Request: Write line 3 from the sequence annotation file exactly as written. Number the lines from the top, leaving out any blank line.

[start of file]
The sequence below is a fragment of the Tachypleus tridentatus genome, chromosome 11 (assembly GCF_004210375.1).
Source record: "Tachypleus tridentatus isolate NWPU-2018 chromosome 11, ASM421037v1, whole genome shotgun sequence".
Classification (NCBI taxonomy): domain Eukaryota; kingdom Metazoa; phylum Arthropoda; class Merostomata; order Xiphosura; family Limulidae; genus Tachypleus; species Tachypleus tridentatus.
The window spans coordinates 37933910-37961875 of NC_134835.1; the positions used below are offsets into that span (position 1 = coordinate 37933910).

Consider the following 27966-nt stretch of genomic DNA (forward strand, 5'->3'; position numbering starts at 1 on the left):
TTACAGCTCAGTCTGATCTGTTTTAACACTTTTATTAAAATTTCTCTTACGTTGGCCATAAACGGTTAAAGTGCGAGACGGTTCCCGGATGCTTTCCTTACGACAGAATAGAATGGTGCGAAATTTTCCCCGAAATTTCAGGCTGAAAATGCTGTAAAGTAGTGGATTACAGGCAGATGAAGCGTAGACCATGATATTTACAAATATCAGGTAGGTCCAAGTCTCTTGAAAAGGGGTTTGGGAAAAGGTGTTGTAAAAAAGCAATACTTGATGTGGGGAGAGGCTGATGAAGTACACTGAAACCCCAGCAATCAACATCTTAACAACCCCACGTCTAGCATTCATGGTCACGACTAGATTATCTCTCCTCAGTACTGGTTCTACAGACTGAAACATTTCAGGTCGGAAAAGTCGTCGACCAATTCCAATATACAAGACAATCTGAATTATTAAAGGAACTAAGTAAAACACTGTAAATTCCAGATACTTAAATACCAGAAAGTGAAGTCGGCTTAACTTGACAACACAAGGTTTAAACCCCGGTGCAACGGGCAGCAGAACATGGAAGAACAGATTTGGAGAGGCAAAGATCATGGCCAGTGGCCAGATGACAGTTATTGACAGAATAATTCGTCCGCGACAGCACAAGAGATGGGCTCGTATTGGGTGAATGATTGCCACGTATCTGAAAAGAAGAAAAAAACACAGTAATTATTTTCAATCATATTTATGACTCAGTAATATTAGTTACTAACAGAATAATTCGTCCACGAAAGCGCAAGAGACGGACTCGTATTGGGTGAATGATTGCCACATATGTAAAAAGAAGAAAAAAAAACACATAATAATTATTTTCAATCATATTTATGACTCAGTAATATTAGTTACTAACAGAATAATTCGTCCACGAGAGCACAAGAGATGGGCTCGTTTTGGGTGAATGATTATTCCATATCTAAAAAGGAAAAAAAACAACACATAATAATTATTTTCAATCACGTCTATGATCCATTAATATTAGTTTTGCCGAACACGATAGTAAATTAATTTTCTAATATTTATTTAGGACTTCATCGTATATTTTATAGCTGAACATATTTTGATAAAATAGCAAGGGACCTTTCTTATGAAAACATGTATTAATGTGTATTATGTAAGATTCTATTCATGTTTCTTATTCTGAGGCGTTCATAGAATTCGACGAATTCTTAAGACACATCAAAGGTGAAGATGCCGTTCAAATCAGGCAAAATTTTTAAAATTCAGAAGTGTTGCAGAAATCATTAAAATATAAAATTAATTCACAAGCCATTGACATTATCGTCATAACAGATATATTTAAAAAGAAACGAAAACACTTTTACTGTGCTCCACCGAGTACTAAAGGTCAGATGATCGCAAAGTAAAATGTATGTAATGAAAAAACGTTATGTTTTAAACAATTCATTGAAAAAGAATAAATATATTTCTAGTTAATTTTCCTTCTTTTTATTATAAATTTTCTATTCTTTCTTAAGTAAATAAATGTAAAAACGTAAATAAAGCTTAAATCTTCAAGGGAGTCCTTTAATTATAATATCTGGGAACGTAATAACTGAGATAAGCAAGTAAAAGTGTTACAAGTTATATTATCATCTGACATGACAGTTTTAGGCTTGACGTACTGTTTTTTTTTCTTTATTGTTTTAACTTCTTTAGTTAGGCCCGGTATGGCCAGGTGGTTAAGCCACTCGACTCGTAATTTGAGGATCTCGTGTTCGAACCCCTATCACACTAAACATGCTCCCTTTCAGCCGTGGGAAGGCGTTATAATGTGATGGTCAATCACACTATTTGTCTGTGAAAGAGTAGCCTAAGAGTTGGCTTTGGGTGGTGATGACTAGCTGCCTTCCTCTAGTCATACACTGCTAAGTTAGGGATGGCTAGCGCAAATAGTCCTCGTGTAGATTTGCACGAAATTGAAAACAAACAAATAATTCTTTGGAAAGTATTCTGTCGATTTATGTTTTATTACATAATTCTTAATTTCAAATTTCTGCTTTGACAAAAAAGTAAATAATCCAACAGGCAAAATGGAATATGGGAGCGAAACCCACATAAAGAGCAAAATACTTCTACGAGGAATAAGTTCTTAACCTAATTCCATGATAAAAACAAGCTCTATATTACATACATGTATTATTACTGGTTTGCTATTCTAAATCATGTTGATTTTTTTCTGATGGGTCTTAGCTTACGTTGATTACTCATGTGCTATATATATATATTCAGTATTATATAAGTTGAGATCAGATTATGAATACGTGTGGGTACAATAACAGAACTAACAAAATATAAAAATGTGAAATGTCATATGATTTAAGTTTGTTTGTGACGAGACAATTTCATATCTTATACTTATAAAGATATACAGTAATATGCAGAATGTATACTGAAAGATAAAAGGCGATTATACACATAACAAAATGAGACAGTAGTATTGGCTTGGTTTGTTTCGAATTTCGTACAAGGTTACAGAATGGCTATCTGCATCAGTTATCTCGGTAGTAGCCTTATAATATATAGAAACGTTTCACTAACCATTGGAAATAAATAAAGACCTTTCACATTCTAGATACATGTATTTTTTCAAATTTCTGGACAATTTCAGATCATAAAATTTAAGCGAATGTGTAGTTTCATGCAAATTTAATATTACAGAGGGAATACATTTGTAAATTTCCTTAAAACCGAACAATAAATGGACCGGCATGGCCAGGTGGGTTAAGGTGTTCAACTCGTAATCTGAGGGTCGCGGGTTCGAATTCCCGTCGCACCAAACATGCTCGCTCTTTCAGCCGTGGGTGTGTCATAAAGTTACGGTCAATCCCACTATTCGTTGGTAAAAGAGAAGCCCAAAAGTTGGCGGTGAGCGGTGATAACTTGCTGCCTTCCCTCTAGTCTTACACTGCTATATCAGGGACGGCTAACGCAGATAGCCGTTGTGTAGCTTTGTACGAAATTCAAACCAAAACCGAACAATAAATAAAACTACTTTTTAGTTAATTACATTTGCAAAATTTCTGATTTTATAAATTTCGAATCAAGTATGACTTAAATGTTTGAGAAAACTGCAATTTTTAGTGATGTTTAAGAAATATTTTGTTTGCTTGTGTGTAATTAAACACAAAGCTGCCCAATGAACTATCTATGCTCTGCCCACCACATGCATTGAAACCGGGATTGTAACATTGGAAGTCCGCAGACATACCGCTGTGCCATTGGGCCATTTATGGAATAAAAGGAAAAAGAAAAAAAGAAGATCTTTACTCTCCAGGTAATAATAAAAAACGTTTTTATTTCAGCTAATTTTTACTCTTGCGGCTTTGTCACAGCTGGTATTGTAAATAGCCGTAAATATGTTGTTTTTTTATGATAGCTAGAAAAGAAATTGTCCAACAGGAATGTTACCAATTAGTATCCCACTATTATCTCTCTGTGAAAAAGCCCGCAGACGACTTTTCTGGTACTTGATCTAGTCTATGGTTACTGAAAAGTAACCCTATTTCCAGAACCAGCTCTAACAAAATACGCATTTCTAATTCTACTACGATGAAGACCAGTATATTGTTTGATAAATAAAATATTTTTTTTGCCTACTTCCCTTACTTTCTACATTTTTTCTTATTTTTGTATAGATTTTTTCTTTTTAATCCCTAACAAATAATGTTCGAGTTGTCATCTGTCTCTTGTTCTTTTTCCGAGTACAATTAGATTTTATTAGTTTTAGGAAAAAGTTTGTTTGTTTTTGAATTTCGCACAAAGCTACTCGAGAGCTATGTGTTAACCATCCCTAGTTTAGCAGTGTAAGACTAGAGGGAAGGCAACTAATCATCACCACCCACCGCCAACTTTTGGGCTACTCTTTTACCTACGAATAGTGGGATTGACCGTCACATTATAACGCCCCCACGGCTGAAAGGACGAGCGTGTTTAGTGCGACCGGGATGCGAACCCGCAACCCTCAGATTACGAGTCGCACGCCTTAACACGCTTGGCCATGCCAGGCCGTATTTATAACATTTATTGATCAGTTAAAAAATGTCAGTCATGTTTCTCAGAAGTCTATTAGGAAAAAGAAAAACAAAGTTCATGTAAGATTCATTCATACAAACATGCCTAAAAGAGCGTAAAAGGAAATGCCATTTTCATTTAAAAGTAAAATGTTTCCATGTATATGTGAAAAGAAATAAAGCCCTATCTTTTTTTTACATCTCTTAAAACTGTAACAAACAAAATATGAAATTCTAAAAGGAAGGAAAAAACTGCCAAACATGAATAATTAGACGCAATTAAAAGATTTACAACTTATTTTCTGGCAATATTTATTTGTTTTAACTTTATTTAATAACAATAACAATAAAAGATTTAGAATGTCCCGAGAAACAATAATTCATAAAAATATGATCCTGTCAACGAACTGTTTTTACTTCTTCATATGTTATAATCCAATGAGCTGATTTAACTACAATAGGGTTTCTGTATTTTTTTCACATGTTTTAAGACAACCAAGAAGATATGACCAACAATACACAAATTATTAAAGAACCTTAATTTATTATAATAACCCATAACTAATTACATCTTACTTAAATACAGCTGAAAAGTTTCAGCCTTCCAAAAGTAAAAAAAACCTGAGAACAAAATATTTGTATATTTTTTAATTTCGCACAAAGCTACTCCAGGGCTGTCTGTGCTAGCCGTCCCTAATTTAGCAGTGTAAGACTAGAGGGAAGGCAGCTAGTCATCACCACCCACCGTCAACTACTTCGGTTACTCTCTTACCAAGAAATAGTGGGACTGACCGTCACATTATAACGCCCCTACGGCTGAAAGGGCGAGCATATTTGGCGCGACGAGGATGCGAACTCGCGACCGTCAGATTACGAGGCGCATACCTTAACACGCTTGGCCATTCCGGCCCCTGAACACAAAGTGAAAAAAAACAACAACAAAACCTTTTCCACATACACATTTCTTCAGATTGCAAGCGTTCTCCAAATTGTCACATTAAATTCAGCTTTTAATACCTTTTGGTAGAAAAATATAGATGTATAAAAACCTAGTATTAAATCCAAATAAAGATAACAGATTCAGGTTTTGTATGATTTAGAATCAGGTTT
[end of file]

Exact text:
Classification (NCBI taxonomy): domain Eukaryota; kingdom Metazoa; phylum Arthropoda; class Merostomata; order Xiphosura; family Limulidae; genus Tachypleus; species Tachypleus tridentatus.